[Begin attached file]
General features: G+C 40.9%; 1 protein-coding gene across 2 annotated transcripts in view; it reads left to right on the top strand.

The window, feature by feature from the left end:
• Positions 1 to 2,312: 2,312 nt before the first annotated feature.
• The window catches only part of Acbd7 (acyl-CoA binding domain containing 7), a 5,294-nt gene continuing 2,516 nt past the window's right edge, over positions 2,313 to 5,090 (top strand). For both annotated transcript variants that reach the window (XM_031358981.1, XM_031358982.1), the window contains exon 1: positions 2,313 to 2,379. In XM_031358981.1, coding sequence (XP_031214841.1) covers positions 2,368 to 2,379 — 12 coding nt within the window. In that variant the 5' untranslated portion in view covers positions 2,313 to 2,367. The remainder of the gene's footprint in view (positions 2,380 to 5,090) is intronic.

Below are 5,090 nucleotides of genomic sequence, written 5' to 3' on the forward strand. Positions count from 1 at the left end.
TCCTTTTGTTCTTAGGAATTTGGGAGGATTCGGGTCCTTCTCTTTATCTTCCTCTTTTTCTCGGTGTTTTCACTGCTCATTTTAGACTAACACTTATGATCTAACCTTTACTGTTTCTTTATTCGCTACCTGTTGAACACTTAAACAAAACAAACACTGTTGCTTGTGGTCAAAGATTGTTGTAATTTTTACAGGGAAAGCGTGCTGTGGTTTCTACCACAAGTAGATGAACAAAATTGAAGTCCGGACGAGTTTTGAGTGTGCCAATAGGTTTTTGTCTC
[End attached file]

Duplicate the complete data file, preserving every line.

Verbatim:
General features: G+C 40.9%; 1 protein-coding gene across 2 annotated transcripts in view; it reads left to right on the top strand.

The window, feature by feature from the left end:
• Positions 1 to 2,312: 2,312 nt before the first annotated feature.
• The window catches only part of Acbd7 (acyl-CoA binding domain containing 7), a 5,294-nt gene continuing 2,516 nt past the window's right edge, over positions 2,313 to 5,090 (top strand). For both annotated transcript variants that reach the window (XM_031358981.1, XM_031358982.1), the window contains exon 1: positions 2,313 to 2,379. In XM_031358981.1, coding sequence (XP_031214841.1) covers positions 2,368 to 2,379 — 12 coding nt within the window. In that variant the 5' untranslated portion in view covers positions 2,313 to 2,367. The remainder of the gene's footprint in view (positions 2,380 to 5,090) is intronic.

Below are 5,090 nucleotides of genomic sequence, written 5' to 3' on the forward strand. Positions count from 1 at the left end.
TCCTTTTGTTCTTAGGAATTTGGGAGGATTCGGGTCCTTCTCTTTATCTTCCTCTTTTTCTCGGTGTTTTCACTGCTCATTTTAGACTAACACTTATGATCTAACCTTTACTGTTTCTTTATTCGCTACCTGTTGAACACTTAAACAAAACAAACACTGTTGCTTGTGGTCAAAGATTGTTGTAATTTTTACAGGGAAAGCGTGCTGTGGTTTCTACCACAAGTAGATGAACAAAATTGAAGTCCGGACGAGTTTTGAGTGTGCCAATAGGTTTTTGTCTC